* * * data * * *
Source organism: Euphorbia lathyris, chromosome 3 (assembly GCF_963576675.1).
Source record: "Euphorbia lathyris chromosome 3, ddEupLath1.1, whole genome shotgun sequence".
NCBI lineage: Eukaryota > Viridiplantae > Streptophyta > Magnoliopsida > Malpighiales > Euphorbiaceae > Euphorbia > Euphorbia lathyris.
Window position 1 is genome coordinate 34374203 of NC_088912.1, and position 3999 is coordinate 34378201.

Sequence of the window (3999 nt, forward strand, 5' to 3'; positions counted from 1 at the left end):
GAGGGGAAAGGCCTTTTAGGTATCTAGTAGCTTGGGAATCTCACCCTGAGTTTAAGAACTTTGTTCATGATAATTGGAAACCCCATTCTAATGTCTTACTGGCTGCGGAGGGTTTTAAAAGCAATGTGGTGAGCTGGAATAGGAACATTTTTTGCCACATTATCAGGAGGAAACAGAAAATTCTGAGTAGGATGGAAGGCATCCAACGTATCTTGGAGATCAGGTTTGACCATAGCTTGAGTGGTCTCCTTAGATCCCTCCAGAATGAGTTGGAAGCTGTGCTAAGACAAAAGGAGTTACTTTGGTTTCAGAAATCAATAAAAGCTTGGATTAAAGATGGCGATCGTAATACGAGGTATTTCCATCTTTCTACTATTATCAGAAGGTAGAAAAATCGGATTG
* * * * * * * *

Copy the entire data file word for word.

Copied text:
Source organism: Euphorbia lathyris, chromosome 3 (assembly GCF_963576675.1).
Source record: "Euphorbia lathyris chromosome 3, ddEupLath1.1, whole genome shotgun sequence".
NCBI lineage: Eukaryota > Viridiplantae > Streptophyta > Magnoliopsida > Malpighiales > Euphorbiaceae > Euphorbia > Euphorbia lathyris.
Window position 1 is genome coordinate 34374203 of NC_088912.1, and position 3999 is coordinate 34378201.

Sequence of the window (3999 nt, forward strand, 5' to 3'; positions counted from 1 at the left end):
GAGGGGAAAGGCCTTTTAGGTATCTAGTAGCTTGGGAATCTCACCCTGAGTTTAAGAACTTTGTTCATGATAATTGGAAACCCCATTCTAATGTCTTACTGGCTGCGGAGGGTTTTAAAAGCAATGTGGTGAGCTGGAATAGGAACATTTTTTGCCACATTATCAGGAGGAAACAGAAAATTCTGAGTAGGATGGAAGGCATCCAACGTATCTTGGAGATCAGGTTTGACCATAGCTTGAGTGGTCTCCTTAGATCCCTCCAGAATGAGTTGGAAGCTGTGCTAAGACAAAAGGAGTTACTTTGGTTTCAGAAATCAATAAAAGCTTGGATTAAAGATGGCGATCGTAATACGAGGTATTTCCATCTTTCTACTATTATCAGAAGGTAGAAAAATCGGATTG